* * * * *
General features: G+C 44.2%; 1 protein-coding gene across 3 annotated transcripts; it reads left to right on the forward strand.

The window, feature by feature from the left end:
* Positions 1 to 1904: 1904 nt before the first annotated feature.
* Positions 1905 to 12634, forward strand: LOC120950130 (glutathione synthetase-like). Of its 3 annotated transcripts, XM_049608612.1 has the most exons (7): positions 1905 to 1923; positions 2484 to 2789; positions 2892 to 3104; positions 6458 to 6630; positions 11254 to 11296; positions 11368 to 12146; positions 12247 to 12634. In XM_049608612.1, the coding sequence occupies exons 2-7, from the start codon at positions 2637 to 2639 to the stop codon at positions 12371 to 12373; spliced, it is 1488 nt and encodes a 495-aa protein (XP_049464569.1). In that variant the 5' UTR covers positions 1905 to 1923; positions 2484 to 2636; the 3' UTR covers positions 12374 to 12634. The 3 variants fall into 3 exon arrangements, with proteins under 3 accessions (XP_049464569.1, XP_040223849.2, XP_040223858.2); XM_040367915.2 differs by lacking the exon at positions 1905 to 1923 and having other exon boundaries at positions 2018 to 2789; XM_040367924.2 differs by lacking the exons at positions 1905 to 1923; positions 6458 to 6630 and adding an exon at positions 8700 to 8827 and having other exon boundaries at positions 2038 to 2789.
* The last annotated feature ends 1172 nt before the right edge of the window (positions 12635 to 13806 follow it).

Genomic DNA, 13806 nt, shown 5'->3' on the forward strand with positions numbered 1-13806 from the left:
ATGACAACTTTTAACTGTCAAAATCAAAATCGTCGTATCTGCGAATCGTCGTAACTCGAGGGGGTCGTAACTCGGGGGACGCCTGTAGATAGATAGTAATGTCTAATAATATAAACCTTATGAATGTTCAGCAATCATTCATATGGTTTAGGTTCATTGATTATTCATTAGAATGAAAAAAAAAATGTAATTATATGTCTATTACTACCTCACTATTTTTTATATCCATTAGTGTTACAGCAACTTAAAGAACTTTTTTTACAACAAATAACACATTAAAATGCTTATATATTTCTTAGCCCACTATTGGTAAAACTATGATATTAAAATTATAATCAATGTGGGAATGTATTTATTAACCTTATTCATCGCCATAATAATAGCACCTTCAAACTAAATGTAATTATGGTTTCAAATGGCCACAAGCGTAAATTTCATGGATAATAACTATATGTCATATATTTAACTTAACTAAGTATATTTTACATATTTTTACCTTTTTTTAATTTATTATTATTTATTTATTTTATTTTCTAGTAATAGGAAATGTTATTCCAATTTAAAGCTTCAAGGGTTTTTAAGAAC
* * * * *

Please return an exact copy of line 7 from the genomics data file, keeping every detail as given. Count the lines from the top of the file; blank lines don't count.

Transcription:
ATGACAACTTTTAACTGTCAAAATCAAAATCGTCGTATCTGCGAATCGTCGTAACTCGAGGGGGTCGTAACTCGGGGGACGCCTGTAGATAGATAGTAATGTCTAATAATATAAACCTTATGAATGTTCAGCAATCATTCATATGGTTTAGGTTCATTGATTATTCATTAGAATGAAAAAAAAAATGTAATTATATGTCTATTACTACCTCACTATTTTTTATATCCATTAGTGTTACAGCAACTTAAAGAACTTTTTTTACAACAAATAACACATTAAAATGCTTATATATTTCTTAGCCCACTATTGGTAAAACTATGATATTAAAATTATAATCAATGTGGGAATGTATTTATTAACCTTATTCATCGCCATAATAATAGCACCTTCAAACTAAATGTAATTATGGTTTCAAATGGCCACAAGCGTAAATTTCATGGATAATAACTATATGTCATATATTTAACTTAACTAAGTATATTTTACATATTTTTACCTTTTTTTAATTTATTATTATTTATTTATTTTATTTTCTAGTAATAGGAAATGTTATTCCAATTTAAAGCTTCAAGGGTTTTTAAGAAC